In people who are gluten-sensitive, the symptoms are almost identical to those of celiac disease. However, it is not an autoimmune disease or allergy, but a dysfunction that occurs when gluten is consumed. However, the intestinal villi are not damaged.
Gluten sensitivity can only be determined indirectly by an exclusion procedure. If the tests for celiac disease and wheat allergy are negative, but the symptoms disappear with a gluten-free diet, it is probably gluten sensitivity. However, the exclusion procedure does not provide actual proof of gluten sensitivity. Instead of gluten sensitivity, irritable bowel syndrome is often diagnosed, as the symptoms are similar here as well.
The frequency of gluten sensitivity can only be estimated so far since no comprehensive and meaningful studies are available. It is believed that one to six percent of all people are affected. Similar to celiac disease, the number of unreported cases will be much higher. Gluten sensitivity is more common than celiac disease or wheat allergy.
Treatment with a gluten-free or wheat-free diet
All three diseases must be treated differently. If you are allergic to wheat, it is often enough to remove wheat and wheat-like grains from your diet. Gluten sensitive people should limit the consumption of gluten, but a complete renunciation is not necessary because the intestines are not damaged. If you have celiac disease, you should renounce gluten completely for the rest of your life, as otherwise your intestines will be damaged in the long term and other serious diseases might follow. Your intestine can only recover slowly. If you renounce gluten you can reduce the risk of long-term consequences. In order to prevent deficiency symptoms you should pay attention to an increased nutrient intake in addition to the gluten-free diet, since a damaged intestine can use the important nutrients less well and therefore needs more.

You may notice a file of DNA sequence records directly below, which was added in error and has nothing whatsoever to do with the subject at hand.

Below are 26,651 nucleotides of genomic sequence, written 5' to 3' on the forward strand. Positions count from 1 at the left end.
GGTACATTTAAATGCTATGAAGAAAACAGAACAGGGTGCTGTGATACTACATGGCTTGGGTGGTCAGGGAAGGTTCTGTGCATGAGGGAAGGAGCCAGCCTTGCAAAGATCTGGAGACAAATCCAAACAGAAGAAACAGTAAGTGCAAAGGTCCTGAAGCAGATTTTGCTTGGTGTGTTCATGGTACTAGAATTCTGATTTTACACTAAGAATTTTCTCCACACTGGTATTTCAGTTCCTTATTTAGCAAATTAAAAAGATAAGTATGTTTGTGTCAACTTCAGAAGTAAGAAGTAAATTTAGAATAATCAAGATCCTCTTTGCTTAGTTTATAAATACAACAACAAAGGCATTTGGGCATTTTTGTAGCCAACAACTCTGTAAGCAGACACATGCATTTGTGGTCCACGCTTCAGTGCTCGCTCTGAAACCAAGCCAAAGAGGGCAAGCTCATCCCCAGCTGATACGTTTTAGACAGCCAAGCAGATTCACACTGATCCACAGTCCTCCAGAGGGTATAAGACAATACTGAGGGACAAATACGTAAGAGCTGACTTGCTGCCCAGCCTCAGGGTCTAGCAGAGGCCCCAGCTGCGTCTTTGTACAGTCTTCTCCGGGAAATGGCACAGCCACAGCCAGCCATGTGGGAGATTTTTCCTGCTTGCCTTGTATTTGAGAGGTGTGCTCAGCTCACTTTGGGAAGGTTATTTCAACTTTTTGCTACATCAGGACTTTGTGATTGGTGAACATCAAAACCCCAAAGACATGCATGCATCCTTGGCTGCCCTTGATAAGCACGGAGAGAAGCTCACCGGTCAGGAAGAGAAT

So what do you have to forgo? Here is an overview of gluten-containing and gluten-free foods:
Food containing gluten
Grains such as wheat, oats, rye, barley, spelt, kamut, einkorn, wild emmer and green spelt contain gluten. You should also avoid all products made from these cereals. This includes noodles, gnocchi, dumplings, bread and rolls as well as sweets such as cakes, tarts and biscuits. Also breadcrumb coating and breaded cheese, meat, fish, starch, semolina, pearl barley, cereal flakes and muesli should be avoided. Products made from minced meat also contain gluten. The vegan meat substitute Seitan even consists completely of gluten. Products made from minced meat also contain gluten, the vegan meat substitute Seitan consists exclusively of gluten. Gluten can also be found in many ready meals and snacks such as pizza, salt sticks and conventional cereal bars. Even beer is not gluten-free.
As already mentioned, gluten is the "miracle product" of the food industry and is contained in many products from which you would not expect it. For example, ready-made sauces, soy and fish sauces, ketchup, mustard, ready-made dressings and soups. Gluten is also used in chips and other ready-made potato products. Dairy products with fruit preparations, some fat-reduced products, cream cheese, pudding, ice cream, chocolate, chips and other snacks are also added with gluten. It is also found in many beverages: Lemonades, cocoa powder, flavoured tea and coffee. Gluten can also be found in sausages and scrambled eggs made from egg powder.
There are also gluten-free (pseudo-)grains that you can continue to eat as usual. These include rice, corn, millet, buckwheat, amaranth and quinoa. Nuts, kernels, pulses, vegetables, fruit and unprocessed animal products can also be eaten without hesitation. In general, unprocessed foods that do not naturally contain gluten are suitable for a gluten-free diet. This includes pure juices, non-aromatized tea and coffee, wine and sparkling wine. Potato starch, rice flour, maize starch and locust bean gum are suitable substitutes for binding agents. Meanwhile, many foods are also available in a version that is "gluten-free".
Nut bars from foodloose are also gluten-free and are perfect as snacks between meals. See for yourself!